Idaho Ham Gets Hammered By the US FCC

The largest fine ever issued for this type of offence, $34,000 US for unlawful transmissions.

From the ARRL Letter

The Federal Communications Commission (FCC) has proposed a $34,000 fine against Jason Frawley of Lewiston, Idaho, for allegedly interfering with radio operations of the U.S. Forest Service during firefighting activities for the Johnson Creek Fire near Elk River in July 2021. The FCC issued a Notice of Apparent Liability for Forfeiture (NAL) on June 8, 2022 to Frawley. The FCC states in the NAL that Frawley holds an Extra-class Amateur Radio Service license, WA7CQ, and is the owner/operator of Leader Communications LLC, licensee of eight microwave licenses and one business license.

The FCC alleged in the NAL that “On July 17, 2021, using his amateur hand-held radio, Frawley transmitted five (5) times, and on July 18, 2021, Frawley transmitted three (3) times on frequencies allocated and authorized for government use, apparently causing harmful interference with his apparently unlawful transmissions.”

The frequencies with which Frawley is alleged to have interfered were being used to coordinate firefighting crews from the U.S. Forest Service and Idaho Department of Land to fight the 1,000-acre Johnson Creek Fire, including the communications between fire suppressant aircraft and ground crews.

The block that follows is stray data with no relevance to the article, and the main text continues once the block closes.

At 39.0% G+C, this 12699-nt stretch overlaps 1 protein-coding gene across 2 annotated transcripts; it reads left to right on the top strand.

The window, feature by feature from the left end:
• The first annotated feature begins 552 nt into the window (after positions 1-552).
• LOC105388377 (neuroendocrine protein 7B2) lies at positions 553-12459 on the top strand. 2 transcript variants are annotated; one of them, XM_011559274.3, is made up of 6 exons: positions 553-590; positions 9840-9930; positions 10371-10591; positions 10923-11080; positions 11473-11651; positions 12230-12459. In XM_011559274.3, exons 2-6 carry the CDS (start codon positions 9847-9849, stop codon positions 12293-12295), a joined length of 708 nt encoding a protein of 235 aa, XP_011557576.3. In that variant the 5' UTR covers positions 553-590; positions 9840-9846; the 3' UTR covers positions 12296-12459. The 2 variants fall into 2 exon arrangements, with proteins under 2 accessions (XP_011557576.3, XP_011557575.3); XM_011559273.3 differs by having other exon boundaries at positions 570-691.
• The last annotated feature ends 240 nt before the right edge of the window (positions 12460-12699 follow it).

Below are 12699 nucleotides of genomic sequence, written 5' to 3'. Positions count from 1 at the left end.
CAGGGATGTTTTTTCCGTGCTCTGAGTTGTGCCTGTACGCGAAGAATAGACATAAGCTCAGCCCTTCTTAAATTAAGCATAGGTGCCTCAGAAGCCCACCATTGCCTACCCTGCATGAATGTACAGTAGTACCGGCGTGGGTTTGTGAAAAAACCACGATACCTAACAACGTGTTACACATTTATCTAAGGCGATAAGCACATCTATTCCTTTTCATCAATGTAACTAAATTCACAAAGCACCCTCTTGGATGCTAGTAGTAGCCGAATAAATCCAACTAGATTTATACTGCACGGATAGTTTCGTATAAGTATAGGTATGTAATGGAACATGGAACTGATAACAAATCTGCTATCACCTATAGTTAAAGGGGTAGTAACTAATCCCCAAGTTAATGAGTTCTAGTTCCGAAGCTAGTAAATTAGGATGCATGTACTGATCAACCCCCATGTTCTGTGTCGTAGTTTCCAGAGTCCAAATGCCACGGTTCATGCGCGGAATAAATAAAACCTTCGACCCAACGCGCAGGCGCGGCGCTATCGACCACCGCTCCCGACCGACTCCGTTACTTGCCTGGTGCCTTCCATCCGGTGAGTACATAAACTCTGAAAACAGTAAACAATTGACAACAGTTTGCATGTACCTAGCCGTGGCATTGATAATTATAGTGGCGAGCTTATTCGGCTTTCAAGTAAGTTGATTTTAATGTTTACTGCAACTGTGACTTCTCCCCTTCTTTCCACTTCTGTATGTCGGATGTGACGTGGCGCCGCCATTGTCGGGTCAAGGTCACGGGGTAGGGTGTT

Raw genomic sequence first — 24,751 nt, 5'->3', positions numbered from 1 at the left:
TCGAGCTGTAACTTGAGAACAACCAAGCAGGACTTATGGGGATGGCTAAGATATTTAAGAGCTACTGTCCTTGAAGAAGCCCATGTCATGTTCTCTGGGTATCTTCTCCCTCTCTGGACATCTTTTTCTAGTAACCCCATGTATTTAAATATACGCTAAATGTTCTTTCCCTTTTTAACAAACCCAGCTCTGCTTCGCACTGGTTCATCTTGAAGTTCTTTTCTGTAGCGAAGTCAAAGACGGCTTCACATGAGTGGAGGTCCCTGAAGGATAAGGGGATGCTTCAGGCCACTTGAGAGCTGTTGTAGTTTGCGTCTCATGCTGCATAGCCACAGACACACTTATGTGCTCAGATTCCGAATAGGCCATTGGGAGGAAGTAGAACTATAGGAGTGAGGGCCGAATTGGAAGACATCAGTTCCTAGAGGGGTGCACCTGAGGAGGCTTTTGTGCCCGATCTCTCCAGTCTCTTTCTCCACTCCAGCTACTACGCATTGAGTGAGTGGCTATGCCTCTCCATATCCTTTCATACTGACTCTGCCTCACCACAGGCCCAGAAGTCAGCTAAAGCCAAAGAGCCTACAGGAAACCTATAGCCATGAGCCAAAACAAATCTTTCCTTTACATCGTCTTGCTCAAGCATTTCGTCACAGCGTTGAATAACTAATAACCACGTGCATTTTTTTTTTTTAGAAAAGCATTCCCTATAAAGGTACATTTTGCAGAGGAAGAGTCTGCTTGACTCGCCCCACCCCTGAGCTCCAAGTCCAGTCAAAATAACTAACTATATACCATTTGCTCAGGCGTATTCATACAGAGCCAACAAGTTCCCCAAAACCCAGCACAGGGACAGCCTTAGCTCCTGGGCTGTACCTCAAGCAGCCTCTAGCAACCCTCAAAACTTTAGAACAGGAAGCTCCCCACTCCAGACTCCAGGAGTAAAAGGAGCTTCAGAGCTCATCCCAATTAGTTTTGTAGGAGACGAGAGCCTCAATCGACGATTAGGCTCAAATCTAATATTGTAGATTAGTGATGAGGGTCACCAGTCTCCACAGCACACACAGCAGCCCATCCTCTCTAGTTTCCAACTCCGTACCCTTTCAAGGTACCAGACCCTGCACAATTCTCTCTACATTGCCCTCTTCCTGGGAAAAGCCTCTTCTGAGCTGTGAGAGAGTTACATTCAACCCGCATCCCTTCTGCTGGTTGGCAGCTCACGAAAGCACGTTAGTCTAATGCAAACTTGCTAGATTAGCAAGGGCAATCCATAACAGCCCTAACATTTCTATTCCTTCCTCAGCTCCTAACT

Leland Complex Johnson Creek Fire, July 21, 2021 [Photo courtesy of]

The NAL includes details of the Forest Service’s complaint and the FCC’s investigation. On July 18, 2021, the Johnson Creek fire operations section chief drove to the Elk River airstrip and hanger where Frawley, who had disclosed his location, was found holding a radio next to a banner that read, “Leader Communications.” Frawley admitted to transmitting on government frequencies and identifying himself as “comm tech.” He argued that he was not trying to cause interference but instead was transmitting to provide information to the fire fighters.

“[A]t no time was I trying to disturb any other communications or air traffic. I was honestly just giving them information I had since I have been working on the butte since the early 90’s . . . ” wrote Frawley in his October 15, 2021 response to a Letter of Inquiry from FCC Special Counsel Laura Smith.

The FCC however concluded that “Frawley’s admitted unauthorized transmissions on frequencies for which he did not have a license had the potential to cause substantial harm to life and property.”

The FCC held that Frawley, by his own admission, apparently willfully and repeatedly violated the Commission’s rules when he made eight separate radio transmissions on a frequency for which he did not have a license. The FCC stated that unauthorized transmissions on frequencies licensed to public safety entities using those frequencies to respond to emergencies also constitutes a violation of Section 333 of the Communications Act of 1934, as amended.

news release from the FCC states that the fine is the largest of its kind proposed. “The Communications Act prohibits such interference with authorized radio communications and the Commission takes very seriously any interference with public safety communications,” said the FCC. In a separate statement, FCC Chairwoman Jessica Rosenworcel added, “You can’t interfere with public safety communications. Full stop. So today we propose the largest fine of its type for this interference that put fire suppression and public safety itself at risk.”